's Ancient Civilizations of the World/Society and Social Classes

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Medieval society and social classes[edit | edit source]

Early Middle Ages[edit | edit source]

New societies[edit | edit source]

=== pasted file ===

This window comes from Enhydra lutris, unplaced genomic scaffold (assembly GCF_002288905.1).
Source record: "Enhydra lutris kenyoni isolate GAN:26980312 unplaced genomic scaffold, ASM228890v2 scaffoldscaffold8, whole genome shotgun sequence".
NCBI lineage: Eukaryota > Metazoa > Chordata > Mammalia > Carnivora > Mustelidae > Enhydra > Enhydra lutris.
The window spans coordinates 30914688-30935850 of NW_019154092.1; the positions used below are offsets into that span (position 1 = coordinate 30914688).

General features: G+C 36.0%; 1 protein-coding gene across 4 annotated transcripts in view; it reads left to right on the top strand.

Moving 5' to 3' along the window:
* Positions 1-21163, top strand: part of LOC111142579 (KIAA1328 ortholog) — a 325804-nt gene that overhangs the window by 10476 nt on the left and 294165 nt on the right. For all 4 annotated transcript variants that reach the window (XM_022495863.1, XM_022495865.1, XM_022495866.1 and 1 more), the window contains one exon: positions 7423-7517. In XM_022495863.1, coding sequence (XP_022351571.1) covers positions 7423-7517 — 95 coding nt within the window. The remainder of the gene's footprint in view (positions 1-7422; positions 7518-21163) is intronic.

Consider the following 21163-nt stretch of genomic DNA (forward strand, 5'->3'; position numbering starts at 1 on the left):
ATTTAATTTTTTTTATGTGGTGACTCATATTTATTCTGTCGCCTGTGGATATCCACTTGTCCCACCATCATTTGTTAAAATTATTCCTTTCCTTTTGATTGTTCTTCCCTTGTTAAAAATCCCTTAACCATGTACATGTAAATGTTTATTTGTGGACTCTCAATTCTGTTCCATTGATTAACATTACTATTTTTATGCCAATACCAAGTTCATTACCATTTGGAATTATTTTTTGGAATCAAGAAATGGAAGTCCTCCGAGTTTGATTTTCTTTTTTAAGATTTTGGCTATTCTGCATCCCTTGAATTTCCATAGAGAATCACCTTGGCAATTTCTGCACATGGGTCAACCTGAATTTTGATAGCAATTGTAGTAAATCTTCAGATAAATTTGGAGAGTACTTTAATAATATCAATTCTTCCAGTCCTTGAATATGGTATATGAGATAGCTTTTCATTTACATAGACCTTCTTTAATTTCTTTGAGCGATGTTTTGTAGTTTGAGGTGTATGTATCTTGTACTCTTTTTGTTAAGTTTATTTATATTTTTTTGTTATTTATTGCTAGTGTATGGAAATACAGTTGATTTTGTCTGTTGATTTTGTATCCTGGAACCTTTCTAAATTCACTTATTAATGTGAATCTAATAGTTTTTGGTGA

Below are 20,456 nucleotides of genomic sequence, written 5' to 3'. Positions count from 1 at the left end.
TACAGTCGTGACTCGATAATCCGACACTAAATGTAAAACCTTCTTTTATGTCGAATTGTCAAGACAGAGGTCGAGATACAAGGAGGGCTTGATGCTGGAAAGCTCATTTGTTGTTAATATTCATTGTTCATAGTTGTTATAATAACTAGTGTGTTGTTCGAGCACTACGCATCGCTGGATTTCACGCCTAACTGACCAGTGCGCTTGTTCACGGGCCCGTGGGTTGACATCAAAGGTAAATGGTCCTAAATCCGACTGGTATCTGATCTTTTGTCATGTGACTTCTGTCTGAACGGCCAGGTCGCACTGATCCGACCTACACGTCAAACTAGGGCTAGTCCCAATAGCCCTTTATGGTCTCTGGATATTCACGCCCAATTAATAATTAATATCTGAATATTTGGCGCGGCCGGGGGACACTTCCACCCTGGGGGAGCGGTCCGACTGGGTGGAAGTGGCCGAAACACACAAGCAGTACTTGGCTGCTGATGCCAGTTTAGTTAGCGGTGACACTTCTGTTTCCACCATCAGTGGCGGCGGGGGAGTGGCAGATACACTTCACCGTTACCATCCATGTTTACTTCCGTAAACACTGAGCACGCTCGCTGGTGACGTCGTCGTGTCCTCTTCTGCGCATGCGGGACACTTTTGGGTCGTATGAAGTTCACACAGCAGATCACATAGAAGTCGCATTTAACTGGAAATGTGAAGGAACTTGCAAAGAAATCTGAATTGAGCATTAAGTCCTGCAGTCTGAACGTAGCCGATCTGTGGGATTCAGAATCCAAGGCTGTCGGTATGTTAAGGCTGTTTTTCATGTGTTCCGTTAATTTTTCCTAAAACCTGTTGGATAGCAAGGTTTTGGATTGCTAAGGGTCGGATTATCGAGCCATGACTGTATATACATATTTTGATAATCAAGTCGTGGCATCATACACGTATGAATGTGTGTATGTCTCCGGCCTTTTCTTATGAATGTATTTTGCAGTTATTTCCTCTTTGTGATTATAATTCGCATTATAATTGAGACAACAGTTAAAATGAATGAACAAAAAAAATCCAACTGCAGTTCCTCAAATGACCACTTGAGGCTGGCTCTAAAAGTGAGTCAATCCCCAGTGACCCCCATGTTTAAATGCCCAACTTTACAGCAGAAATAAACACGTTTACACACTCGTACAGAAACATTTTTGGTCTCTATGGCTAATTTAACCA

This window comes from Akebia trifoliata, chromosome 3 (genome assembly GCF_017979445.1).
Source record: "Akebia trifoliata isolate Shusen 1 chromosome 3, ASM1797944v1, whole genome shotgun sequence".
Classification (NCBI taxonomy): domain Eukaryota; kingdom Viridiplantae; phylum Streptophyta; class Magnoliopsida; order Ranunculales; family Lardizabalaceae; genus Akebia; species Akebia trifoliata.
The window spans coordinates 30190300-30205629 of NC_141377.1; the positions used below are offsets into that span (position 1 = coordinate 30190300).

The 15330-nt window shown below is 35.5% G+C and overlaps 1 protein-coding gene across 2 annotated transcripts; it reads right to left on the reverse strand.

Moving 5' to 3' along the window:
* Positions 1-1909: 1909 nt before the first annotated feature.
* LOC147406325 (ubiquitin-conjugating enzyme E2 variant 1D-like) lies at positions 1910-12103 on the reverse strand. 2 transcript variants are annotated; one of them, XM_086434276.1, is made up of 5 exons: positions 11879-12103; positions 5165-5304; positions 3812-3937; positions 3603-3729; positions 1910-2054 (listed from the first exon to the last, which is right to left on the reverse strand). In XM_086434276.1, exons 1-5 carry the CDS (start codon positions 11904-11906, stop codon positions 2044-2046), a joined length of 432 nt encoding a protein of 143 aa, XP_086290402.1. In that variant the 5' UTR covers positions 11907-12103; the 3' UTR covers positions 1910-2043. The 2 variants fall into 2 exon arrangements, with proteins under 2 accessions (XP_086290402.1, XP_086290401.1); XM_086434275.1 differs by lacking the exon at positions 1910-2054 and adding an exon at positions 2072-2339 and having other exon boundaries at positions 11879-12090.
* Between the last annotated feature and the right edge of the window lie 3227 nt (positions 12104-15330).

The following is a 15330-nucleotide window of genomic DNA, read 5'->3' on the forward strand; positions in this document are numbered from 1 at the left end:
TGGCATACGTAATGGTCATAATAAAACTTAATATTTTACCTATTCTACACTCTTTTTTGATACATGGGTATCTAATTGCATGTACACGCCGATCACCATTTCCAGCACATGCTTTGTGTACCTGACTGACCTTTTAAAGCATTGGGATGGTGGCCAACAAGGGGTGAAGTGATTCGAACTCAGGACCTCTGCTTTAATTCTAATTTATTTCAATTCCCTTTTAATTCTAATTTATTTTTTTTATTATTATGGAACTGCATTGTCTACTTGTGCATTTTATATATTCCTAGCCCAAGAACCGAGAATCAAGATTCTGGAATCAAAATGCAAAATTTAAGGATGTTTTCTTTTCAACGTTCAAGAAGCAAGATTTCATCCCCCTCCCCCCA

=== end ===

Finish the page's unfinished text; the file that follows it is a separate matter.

Although the political structure in western Europe had changed after the fall of the Roman Empire, the divide was not as extensive as some historians have claimed. Although usually described as "invasions", they were not always just military expeditions but were mostly caused by the movement of peoples immigrating into the Empire. Such movements were aided by the refusal of the western Roman elites to either support the army or pay the taxes that would have allowed the military to suppress the migration. The emperors of the 5th century were often controlled by military strongmen such as Stilicho (d. 408), Ricimer (d. 472), Gundobad (d. 516), or Aspar (d. 471), and when the western emperors ceased, many of the kings who replaced them were from the same background as those military strongmen. Intermarriage between the new kings and the Roman elites was common. This led to a fusion of the Roman culture with the customs of the invading tribes, including the popular assemblies which allowed free male tribal members more say in political matters. Material artifacts left by the Romans and the invaders are often similar, with tribal items often being obviously modeled on Roman objects. Similarly, much of the intellectual culture of the new kingdoms was directly based on Roman intellectual traditions. An important difference was the gradual loss of tax revenue by the new polities. Many of the new political entities no longer provided their armies with tax revenues, instead allocating land or rents. This meant there was less need for large tax revenues and so the taxation systems decayed. Warfare was common between and within the kingdoms. Slavery declined as the supply declined, and society became more rural.